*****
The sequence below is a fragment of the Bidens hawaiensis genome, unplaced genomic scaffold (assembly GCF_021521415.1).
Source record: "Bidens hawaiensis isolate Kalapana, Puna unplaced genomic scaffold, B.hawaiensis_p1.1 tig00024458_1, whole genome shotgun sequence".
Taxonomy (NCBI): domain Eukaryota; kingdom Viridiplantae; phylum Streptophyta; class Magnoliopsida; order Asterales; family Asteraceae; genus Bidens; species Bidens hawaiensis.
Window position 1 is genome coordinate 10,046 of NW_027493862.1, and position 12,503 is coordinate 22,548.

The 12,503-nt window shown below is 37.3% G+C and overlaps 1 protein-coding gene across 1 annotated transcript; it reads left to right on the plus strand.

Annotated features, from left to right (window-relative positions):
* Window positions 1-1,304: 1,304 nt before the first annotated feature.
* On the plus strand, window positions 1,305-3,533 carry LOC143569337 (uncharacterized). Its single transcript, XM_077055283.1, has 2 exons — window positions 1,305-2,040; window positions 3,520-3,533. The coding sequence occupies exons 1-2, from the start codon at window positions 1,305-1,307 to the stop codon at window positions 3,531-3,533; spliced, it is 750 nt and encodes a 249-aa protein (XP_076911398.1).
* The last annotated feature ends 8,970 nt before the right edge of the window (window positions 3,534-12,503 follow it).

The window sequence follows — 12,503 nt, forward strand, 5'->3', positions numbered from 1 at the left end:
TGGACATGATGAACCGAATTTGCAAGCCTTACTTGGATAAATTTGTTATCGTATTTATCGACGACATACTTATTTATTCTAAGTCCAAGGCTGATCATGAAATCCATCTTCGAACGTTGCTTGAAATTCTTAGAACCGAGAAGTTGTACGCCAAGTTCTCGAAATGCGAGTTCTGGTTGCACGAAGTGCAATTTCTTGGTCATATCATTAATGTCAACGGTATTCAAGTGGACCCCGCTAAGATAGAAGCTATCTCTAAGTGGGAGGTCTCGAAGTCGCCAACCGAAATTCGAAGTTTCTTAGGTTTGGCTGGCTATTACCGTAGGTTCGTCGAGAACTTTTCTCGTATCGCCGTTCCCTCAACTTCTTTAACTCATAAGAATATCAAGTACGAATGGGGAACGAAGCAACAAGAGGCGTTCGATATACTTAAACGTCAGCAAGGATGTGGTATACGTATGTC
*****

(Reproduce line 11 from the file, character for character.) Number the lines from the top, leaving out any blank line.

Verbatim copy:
TGGACATGATGAACCGAATTTGCAAGCCTTACTTGGATAAATTTGTTATCGTATTTATCGACGACATACTTATTTATTCTAAGTCCAAGGCTGATCATGAAATCCATCTTCGAACGTTGCTTGAAATTCTTAGAACCGAGAAGTTGTACGCCAAGTTCTCGAAATGCGAGTTCTGGTTGCACGAAGTGCAATTTCTTGGTCATATCATTAATGTCAACGGTATTCAAGTGGACCCCGCTAAGATAGAAGCTATCTCTAAGTGGGAGGTCTCGAAGTCGCCAACCGAAATTCGAAGTTTCTTAGGTTTGGCTGGCTATTACCGTAGGTTCGTCGAGAACTTTTCTCGTATCGCCGTTCCCTCAACTTCTTTAACTCATAAGAATATCAAGTACGAATGGGGAACGAAGCAACAAGAGGCGTTCGATATACTTAAACGTCAGCAAGGATGTGGTATACGTATGTC